Zagreb, Croatia — Dozens of cows have been confirmed dead in a natural park southeast of Croatia’s capital Zagreb, officials said Saturday.
According to the Ministry of Agriculture, authorities conducted an examination of carcasses of animals after reports that cattle developed neurological symptoms. Every step has been taken to contain the outbreak in Lonjsko Polje, a floodplain on the Sava River, known for its unique environment.
State HRT television reported that as many as four were hospitalized for skin infections. Reportedly, 107 cows have died in the last two weeks.
“We can say that the case is in full control and there is no room for panic,” said local public health official Inoslav Burkitch.
B. anthracis spores may sleep on the ground until they are ingested by animals or activated when the soil is disturbed by heavy rain, floods, or drought. The outbreak can kill a large number of animals in a short period of time. Infected livestock often die without detection of the disease.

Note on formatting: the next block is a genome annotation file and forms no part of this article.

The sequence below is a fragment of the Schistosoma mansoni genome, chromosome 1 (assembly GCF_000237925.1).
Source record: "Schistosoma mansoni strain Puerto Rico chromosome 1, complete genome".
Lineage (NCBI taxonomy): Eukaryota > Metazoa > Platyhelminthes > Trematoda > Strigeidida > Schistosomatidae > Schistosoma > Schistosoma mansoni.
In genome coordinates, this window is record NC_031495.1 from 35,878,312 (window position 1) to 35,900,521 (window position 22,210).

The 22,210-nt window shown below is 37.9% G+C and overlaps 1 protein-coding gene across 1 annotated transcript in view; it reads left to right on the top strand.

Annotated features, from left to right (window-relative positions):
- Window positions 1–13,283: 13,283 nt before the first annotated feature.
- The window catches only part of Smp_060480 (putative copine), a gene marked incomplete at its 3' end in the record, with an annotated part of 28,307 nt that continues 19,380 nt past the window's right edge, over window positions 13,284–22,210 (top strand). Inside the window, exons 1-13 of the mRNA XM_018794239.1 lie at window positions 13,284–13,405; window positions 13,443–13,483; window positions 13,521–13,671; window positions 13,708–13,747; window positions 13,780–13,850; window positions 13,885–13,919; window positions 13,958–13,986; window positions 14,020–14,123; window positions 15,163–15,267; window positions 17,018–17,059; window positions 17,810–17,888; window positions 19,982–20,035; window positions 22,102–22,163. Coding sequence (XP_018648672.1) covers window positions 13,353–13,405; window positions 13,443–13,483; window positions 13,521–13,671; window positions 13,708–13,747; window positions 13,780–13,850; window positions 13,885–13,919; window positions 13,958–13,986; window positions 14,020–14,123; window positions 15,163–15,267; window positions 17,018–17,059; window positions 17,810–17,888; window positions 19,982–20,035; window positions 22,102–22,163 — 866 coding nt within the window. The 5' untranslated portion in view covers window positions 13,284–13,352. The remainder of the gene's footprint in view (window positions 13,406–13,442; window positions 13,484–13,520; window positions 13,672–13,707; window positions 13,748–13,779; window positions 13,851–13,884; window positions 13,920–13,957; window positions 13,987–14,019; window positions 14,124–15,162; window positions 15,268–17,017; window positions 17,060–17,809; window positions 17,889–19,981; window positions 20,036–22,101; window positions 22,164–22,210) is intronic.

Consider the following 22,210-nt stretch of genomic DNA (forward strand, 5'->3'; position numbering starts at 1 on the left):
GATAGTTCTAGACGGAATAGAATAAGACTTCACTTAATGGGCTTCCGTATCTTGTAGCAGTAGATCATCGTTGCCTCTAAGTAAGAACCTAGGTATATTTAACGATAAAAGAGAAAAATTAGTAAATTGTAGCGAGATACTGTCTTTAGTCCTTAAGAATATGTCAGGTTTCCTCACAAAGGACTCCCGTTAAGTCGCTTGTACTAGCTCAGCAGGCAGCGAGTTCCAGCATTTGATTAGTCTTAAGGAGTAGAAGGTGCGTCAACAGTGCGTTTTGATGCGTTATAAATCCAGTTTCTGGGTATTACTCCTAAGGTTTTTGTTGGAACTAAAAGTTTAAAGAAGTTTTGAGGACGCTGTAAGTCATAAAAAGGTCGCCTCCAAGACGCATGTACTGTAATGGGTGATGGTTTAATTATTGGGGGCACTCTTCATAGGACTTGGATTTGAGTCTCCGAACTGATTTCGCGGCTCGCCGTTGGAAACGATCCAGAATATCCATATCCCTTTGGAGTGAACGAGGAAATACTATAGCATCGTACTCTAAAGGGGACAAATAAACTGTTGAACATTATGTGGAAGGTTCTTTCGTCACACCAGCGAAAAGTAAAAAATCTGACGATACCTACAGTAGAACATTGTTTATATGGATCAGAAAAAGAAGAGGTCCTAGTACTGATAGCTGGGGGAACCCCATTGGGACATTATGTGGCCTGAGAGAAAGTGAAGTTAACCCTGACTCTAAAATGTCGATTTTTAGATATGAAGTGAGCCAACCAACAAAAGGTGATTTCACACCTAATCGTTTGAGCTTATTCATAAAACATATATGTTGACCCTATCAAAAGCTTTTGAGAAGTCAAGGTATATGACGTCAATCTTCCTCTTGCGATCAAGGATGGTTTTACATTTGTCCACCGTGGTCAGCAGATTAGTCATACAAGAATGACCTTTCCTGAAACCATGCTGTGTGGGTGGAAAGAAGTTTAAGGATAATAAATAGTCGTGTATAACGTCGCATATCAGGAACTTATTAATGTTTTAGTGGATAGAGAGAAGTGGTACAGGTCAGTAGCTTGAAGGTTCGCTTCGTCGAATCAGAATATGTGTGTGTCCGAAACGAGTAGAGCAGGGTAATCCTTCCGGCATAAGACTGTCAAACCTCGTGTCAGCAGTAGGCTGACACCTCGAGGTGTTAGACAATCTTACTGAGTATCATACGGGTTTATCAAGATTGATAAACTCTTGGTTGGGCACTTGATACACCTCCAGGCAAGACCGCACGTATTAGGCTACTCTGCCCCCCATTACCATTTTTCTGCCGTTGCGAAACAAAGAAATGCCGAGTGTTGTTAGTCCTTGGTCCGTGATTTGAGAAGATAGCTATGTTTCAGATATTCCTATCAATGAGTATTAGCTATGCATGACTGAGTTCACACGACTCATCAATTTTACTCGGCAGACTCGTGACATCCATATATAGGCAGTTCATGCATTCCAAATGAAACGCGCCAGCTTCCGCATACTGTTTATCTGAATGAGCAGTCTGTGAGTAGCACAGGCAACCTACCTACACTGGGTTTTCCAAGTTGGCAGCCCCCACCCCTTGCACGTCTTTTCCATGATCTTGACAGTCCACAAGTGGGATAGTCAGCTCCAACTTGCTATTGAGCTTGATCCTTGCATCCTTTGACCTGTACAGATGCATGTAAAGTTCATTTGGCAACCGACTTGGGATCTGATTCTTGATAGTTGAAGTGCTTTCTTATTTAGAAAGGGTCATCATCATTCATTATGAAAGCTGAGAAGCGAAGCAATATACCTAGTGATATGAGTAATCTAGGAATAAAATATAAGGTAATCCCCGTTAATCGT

B. anthracis rarely spreads to humans and is rarely transmitted from person to person. Approximately 95 percent of all human cases of B. anthracis result from skin contact with infected animals. It can be treated with antibiotics, but it can be fatal if left untreated.